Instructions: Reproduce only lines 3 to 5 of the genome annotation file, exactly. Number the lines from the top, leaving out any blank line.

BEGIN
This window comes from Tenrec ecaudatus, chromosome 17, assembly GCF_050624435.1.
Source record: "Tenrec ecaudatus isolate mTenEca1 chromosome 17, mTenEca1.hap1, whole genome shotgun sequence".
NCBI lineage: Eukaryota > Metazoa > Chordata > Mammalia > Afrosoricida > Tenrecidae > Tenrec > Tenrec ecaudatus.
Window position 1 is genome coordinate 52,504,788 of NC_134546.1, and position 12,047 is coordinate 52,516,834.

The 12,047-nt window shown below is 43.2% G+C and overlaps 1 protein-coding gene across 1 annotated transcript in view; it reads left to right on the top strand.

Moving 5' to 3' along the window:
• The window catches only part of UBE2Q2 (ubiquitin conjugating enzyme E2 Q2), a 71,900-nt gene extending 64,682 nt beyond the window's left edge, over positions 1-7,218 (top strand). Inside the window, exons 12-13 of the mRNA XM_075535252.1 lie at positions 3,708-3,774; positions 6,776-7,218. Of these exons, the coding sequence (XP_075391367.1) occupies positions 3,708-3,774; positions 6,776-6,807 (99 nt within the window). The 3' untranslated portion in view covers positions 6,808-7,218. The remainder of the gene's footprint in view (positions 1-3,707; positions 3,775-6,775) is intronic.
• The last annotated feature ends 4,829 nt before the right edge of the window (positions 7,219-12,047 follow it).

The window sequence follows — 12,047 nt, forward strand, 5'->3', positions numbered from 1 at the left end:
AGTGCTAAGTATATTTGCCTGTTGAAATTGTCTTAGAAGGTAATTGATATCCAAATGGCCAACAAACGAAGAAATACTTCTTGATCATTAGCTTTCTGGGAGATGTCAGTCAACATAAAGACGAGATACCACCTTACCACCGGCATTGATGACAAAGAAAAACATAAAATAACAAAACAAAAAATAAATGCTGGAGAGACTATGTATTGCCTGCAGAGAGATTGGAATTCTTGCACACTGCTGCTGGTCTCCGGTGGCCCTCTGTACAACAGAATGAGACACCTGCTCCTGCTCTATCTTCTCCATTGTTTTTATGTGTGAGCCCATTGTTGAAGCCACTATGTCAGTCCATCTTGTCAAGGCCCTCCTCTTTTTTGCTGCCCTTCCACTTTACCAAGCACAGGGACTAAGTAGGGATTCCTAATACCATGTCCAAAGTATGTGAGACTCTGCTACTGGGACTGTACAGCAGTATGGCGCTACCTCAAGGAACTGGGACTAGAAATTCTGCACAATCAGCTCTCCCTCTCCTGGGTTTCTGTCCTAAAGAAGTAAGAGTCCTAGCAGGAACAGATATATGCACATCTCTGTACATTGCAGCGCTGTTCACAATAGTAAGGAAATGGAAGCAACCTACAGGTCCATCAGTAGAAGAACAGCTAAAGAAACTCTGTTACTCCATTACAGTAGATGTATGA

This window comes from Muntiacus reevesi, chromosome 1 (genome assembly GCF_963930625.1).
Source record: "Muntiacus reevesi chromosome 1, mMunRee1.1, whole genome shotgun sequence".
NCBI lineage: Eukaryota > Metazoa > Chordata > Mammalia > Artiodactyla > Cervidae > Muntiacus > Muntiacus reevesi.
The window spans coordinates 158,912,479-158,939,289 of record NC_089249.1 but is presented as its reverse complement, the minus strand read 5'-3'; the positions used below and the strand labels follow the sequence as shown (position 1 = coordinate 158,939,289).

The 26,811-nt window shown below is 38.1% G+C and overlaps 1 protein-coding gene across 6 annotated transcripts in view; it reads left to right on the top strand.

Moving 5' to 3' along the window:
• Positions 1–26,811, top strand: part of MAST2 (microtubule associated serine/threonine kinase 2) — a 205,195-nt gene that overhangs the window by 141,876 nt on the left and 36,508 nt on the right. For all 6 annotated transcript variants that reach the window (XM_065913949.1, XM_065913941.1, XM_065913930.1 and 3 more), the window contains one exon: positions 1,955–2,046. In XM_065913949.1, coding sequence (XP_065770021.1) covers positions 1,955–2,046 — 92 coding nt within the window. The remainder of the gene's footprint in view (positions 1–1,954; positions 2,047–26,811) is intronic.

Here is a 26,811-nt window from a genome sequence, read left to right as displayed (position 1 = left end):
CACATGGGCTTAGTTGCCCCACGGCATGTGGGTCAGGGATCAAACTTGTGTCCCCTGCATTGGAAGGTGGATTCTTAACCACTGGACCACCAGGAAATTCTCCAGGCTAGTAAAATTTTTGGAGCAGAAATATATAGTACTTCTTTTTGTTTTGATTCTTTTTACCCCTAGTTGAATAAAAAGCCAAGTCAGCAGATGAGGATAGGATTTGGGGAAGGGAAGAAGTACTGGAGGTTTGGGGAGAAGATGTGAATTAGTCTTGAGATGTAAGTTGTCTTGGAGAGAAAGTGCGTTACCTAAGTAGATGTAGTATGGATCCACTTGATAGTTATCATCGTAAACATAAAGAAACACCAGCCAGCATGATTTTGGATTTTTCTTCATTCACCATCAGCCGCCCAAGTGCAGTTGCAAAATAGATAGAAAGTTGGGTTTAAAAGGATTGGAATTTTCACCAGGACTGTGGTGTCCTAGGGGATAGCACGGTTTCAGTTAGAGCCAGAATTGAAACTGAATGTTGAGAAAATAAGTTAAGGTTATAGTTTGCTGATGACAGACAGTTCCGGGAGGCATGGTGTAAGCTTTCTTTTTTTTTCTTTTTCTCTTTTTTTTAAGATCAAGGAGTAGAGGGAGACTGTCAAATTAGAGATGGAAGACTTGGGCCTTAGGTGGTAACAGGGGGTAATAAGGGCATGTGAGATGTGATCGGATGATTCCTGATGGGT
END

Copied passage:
NCBI lineage: Eukaryota > Metazoa > Chordata > Mammalia > Afrosoricida > Tenrecidae > Tenrec > Tenrec ecaudatus.
Window position 1 is genome coordinate 52,504,788 of NC_134546.1, and position 12,047 is coordinate 52,516,834.

The 12,047-nt window shown below is 43.2% G+C and overlaps 1 protein-coding gene across 1 annotated transcript in view; it reads left to right on the top strand.